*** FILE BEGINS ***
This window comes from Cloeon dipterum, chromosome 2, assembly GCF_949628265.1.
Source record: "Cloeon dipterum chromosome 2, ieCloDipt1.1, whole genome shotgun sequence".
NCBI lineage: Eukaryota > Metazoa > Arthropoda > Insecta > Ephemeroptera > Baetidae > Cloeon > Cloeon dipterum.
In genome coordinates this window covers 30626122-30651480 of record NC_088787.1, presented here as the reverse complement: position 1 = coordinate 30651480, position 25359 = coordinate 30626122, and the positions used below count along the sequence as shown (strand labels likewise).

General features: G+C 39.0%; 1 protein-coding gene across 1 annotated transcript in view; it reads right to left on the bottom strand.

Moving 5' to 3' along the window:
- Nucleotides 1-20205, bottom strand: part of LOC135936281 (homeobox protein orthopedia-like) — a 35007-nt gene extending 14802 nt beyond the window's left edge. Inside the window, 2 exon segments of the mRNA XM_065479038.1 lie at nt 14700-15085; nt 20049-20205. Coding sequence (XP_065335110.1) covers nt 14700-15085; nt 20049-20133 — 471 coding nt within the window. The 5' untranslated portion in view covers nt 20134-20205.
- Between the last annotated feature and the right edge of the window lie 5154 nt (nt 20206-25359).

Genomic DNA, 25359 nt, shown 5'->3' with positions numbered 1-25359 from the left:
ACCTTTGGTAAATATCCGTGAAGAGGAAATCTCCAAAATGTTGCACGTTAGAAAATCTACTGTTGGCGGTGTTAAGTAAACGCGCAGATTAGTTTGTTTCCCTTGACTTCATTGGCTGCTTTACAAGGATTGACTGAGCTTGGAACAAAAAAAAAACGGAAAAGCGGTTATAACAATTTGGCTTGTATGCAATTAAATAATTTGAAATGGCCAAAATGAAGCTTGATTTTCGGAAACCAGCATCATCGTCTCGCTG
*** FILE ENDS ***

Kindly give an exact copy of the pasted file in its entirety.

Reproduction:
This window comes from Cloeon dipterum, chromosome 2, assembly GCF_949628265.1.
Source record: "Cloeon dipterum chromosome 2, ieCloDipt1.1, whole genome shotgun sequence".
NCBI lineage: Eukaryota > Metazoa > Arthropoda > Insecta > Ephemeroptera > Baetidae > Cloeon > Cloeon dipterum.
In genome coordinates this window covers 30626122-30651480 of record NC_088787.1, presented here as the reverse complement: position 1 = coordinate 30651480, position 25359 = coordinate 30626122, and the positions used below count along the sequence as shown (strand labels likewise).

General features: G+C 39.0%; 1 protein-coding gene across 1 annotated transcript in view; it reads right to left on the bottom strand.

Moving 5' to 3' along the window:
- Nucleotides 1-20205, bottom strand: part of LOC135936281 (homeobox protein orthopedia-like) — a 35007-nt gene extending 14802 nt beyond the window's left edge. Inside the window, 2 exon segments of the mRNA XM_065479038.1 lie at nt 14700-15085; nt 20049-20205. Coding sequence (XP_065335110.1) covers nt 14700-15085; nt 20049-20133 — 471 coding nt within the window. The 5' untranslated portion in view covers nt 20134-20205.
- Between the last annotated feature and the right edge of the window lie 5154 nt (nt 20206-25359).

Genomic DNA, 25359 nt, shown 5'->3' with positions numbered 1-25359 from the left:
ACCTTTGGTAAATATCCGTGAAGAGGAAATCTCCAAAATGTTGCACGTTAGAAAATCTACTGTTGGCGGTGTTAAGTAAACGCGCAGATTAGTTTGTTTCCCTTGACTTCATTGGCTGCTTTACAAGGATTGACTGAGCTTGGAACAAAAAAAAAACGGAAAAGCGGTTATAACAATTTGGCTTGTATGCAATTAAATAATTTGAAATGGCCAAAATGAAGCTTGATTTTCGGAAACCAGCATCATCGTCTCGCTG